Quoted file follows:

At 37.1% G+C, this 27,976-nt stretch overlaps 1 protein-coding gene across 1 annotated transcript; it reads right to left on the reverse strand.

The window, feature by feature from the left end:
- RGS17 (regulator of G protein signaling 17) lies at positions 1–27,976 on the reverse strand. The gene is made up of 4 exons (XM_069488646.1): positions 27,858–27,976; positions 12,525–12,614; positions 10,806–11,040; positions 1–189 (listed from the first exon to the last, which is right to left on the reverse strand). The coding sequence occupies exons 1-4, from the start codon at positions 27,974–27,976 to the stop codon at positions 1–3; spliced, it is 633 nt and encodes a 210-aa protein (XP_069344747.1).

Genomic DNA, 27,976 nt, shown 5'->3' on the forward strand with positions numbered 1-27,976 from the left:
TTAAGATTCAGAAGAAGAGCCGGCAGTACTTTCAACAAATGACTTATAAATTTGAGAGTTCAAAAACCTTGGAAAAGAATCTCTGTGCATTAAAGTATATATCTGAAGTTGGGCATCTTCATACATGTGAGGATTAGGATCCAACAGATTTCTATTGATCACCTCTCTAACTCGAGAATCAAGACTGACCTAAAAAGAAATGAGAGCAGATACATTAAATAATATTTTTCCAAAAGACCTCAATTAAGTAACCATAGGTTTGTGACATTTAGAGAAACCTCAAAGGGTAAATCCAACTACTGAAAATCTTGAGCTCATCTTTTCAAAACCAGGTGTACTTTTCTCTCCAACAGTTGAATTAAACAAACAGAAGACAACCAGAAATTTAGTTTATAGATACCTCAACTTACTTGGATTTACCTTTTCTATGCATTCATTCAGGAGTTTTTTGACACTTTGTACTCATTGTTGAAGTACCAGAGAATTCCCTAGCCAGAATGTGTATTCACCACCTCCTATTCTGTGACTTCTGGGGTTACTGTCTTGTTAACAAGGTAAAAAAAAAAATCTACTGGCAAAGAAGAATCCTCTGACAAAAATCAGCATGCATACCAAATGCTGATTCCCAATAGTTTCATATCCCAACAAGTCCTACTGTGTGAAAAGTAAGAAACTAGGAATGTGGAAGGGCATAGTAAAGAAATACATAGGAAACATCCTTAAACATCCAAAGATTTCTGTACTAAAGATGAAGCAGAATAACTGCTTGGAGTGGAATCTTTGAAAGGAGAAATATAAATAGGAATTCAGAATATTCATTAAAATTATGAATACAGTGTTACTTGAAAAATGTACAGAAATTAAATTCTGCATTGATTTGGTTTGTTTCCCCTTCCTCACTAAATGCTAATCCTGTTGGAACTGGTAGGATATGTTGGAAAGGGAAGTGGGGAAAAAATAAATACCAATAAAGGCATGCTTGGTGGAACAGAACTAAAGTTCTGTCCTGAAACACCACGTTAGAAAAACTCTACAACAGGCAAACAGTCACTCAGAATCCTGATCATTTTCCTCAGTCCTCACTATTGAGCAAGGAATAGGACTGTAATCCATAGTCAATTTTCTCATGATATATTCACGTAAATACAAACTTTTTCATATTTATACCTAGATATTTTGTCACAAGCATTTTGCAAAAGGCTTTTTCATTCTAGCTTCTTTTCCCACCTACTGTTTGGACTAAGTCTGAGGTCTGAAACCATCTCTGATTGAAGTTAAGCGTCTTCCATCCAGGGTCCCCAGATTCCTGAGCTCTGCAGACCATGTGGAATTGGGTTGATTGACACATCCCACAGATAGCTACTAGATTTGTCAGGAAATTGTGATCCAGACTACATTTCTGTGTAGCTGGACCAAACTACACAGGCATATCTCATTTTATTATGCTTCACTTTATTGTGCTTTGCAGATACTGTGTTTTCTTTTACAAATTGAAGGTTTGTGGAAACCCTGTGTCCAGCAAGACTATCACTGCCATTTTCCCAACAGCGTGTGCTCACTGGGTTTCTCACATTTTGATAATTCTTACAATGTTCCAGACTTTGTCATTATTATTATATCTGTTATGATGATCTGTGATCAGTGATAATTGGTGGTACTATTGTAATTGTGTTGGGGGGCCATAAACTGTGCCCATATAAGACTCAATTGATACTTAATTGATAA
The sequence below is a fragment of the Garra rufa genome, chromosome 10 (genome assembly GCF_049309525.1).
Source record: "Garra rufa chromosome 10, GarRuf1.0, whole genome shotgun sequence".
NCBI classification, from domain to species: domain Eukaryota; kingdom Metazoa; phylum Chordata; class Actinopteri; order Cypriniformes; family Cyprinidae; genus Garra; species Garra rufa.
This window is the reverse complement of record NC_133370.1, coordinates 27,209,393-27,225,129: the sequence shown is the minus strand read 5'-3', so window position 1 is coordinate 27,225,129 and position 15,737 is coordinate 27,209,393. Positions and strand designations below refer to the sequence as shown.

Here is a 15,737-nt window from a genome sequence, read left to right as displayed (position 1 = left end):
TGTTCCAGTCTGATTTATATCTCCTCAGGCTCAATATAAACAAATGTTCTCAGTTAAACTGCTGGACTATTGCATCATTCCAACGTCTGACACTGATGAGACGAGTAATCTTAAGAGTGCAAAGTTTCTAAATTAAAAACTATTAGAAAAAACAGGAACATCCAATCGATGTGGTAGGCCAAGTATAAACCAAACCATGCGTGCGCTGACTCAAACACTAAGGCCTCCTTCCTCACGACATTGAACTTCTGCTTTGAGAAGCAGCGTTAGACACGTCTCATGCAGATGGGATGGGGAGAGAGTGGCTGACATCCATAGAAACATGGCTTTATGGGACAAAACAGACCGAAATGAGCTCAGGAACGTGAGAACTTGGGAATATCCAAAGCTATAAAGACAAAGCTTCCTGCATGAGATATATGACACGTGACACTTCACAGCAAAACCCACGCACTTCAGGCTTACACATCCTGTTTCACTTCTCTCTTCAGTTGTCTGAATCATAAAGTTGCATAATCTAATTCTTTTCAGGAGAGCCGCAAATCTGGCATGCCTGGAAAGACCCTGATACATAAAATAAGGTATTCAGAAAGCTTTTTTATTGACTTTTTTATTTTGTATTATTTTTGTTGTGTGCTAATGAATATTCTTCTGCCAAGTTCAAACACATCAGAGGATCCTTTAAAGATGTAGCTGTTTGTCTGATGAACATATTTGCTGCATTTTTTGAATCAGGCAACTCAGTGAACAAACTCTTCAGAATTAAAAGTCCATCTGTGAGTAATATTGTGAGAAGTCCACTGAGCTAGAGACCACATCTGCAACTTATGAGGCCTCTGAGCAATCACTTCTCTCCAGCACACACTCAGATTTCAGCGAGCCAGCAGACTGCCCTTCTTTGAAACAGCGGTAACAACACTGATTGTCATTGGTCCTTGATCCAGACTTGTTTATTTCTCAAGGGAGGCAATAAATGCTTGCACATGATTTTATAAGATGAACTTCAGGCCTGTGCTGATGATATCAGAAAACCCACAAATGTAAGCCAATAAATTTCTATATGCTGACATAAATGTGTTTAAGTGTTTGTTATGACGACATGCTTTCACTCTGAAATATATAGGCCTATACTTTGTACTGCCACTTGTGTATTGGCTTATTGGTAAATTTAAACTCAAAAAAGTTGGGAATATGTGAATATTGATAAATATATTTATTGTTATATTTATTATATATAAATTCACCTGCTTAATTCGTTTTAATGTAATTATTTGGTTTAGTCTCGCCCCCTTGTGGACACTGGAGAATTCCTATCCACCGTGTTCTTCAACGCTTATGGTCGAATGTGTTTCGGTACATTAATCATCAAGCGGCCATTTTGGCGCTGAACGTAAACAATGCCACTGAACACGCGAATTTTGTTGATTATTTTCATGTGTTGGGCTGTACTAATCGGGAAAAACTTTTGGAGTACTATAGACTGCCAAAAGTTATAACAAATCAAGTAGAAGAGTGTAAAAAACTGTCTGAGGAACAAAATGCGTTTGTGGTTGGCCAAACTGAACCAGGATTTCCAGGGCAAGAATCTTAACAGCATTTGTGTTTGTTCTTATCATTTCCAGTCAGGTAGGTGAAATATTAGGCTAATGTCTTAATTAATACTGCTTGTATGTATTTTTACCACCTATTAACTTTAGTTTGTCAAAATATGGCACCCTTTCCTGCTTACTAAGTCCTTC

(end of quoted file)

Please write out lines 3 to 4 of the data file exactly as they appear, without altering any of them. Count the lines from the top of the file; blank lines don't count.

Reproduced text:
- RGS17 (regulator of G protein signaling 17) lies at positions 1–27,976 on the reverse strand. The gene is made up of 4 exons (XM_069488646.1): positions 27,858–27,976; positions 12,525–12,614; positions 10,806–11,040; positions 1–189 (listed from the first exon to the last, which is right to left on the reverse strand). The coding sequence occupies exons 1-4, from the start codon at positions 27,974–27,976 to the stop codon at positions 1–3; spliced, it is 633 nt and encodes a 210-aa protein (XP_069344747.1).

Genomic DNA, 27,976 nt, shown 5'->3' on the forward strand with positions numbered 1-27,976 from the left: